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portrait miniature of a gentleman by richard cosway, surrounded by a pearl frame

Richard Cosway

(1742-1821)
Portrait miniaturist, Richard Cosway was one of the most successful artists in Regency England.
Artworks

Biography

The leading portrait miniaturist and one of the most successful artists in Regency England, Richard Cosway was the only child of Devonshire based schoolmaster and his wife, Richard and Mary Cosway, living in Oakford near Tiverton. 

Even as a child Cosway displayed his propensity for drawing and by the age of twelve had already begun working in London under famous portrait artist[1] , Thomas Hudson, soon leaving to attend the drawing school the Society for the Encouragement of Arts, Manufactures, and Commerce, set up on the Strand by portraitist, William Shipley. Adamant to fulfil his ambition ‘to be someday the greatest artist in London’, Cosway devoted extensive time to refining his meticulous technique, and Shipley’s inherently philanthropic nature and pervasive influence on London’s artistic elite proved highly beneficial for the young artist.[1] In 1755, an ambitious Cosway took first prize at the Society’s annual ‘under-fourteens’ competition, relegating his future rival, John Smart, to second place.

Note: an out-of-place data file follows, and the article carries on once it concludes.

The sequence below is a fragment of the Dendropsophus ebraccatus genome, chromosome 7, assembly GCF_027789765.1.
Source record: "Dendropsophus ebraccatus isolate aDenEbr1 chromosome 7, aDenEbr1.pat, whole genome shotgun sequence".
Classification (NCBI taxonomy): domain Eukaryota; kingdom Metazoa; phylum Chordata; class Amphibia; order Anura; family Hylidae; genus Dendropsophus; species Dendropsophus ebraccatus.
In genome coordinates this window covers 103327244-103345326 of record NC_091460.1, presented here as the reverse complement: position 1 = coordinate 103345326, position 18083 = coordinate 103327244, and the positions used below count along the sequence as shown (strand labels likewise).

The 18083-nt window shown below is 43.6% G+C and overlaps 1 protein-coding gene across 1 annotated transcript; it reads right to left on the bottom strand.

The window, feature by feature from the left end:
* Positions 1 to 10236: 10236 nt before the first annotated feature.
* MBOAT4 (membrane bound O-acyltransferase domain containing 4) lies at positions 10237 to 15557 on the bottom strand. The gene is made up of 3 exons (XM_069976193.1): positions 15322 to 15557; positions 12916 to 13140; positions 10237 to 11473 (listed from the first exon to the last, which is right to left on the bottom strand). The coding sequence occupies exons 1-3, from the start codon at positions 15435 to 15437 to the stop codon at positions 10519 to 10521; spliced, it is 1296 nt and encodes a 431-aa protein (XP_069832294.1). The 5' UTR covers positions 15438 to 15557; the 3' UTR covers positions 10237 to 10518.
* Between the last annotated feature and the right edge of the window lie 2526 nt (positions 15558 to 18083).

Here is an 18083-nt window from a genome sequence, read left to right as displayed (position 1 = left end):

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The leading portrait miniaturist and one of the most successful artists in Regency England, Richard Cosway was the only child of Devonshire based schoolmaster and his wife, Richard and Mary Cosway, living in Oakford near Tiverton.